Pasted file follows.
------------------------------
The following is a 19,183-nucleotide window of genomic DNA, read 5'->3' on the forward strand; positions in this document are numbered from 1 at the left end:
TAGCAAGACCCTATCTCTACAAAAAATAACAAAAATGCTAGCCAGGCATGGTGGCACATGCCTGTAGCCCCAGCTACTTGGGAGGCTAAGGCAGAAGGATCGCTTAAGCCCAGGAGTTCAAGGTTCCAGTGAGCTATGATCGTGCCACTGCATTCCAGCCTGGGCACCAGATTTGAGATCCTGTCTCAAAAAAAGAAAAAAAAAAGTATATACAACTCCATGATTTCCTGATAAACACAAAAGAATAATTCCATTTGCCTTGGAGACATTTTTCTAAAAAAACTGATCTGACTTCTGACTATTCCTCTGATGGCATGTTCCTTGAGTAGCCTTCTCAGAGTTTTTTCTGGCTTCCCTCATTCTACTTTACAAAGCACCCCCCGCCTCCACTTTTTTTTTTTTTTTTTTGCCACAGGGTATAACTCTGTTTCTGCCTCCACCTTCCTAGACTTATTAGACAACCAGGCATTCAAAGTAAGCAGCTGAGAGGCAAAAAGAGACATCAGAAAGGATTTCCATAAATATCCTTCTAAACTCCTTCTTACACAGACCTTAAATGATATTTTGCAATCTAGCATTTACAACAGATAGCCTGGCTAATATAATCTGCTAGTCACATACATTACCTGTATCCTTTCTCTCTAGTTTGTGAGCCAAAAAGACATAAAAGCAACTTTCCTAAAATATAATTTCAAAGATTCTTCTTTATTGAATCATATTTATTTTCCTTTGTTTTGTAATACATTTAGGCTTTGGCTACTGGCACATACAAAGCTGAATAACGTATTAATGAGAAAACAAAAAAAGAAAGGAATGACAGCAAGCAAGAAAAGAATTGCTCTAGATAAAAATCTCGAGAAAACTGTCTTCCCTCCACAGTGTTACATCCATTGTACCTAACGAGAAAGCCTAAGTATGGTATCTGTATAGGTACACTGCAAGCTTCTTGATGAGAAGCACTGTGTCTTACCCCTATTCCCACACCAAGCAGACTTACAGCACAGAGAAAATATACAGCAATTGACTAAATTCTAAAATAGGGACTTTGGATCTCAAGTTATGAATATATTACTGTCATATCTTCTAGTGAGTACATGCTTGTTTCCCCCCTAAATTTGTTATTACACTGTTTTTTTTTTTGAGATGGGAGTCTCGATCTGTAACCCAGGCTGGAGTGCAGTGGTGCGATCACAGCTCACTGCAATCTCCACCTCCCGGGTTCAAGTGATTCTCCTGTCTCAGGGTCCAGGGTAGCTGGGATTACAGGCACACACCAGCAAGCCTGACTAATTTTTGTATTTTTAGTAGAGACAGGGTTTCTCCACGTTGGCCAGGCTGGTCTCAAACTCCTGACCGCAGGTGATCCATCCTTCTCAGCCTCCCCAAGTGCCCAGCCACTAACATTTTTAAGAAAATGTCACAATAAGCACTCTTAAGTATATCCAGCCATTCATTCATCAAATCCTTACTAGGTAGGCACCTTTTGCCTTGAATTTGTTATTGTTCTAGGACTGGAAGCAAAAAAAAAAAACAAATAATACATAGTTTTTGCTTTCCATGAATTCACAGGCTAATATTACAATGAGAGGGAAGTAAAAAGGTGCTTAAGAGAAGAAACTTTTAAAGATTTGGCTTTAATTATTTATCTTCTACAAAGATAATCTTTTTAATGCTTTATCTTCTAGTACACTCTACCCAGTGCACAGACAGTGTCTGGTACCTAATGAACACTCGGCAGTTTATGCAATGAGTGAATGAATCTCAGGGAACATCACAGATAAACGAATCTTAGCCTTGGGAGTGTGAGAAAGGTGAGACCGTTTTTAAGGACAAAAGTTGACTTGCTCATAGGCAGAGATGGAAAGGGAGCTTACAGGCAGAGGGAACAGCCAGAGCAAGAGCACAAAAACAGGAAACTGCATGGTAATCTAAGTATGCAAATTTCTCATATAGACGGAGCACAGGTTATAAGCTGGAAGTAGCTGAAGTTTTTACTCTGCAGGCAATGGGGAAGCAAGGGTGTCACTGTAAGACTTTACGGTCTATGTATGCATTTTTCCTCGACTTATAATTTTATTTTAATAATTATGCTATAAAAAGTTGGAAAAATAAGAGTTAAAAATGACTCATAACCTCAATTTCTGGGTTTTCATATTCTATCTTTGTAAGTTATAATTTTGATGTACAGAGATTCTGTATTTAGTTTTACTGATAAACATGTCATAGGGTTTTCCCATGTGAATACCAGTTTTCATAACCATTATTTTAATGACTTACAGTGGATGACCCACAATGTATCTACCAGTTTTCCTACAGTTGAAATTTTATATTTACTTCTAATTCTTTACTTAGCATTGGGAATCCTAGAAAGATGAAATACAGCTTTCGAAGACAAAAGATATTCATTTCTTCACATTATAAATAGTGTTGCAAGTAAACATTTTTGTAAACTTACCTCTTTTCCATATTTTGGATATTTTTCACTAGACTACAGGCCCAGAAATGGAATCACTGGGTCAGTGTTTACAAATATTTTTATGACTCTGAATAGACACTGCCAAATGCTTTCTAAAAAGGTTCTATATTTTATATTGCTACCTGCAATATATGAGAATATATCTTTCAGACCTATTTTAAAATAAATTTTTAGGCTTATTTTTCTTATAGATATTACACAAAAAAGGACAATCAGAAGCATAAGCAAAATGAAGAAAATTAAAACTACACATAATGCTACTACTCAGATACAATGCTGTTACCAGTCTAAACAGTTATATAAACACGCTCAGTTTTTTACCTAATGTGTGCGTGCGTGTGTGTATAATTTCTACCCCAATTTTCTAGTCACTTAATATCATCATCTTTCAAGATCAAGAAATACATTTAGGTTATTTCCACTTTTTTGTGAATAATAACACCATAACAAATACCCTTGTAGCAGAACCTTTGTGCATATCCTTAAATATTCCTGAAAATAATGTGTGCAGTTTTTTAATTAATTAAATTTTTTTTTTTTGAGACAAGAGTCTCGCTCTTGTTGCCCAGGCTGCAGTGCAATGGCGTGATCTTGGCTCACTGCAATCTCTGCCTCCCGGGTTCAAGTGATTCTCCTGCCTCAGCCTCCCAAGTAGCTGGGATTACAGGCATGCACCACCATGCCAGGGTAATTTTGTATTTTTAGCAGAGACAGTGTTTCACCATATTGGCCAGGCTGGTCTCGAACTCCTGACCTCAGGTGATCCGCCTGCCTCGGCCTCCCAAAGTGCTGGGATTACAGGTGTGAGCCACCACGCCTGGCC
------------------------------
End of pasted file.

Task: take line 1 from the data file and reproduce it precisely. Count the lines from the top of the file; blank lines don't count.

The following is a 19,183-nucleotide window of genomic DNA, read 5'->3' on the forward strand; positions in this document are numbered from 1 at the left end: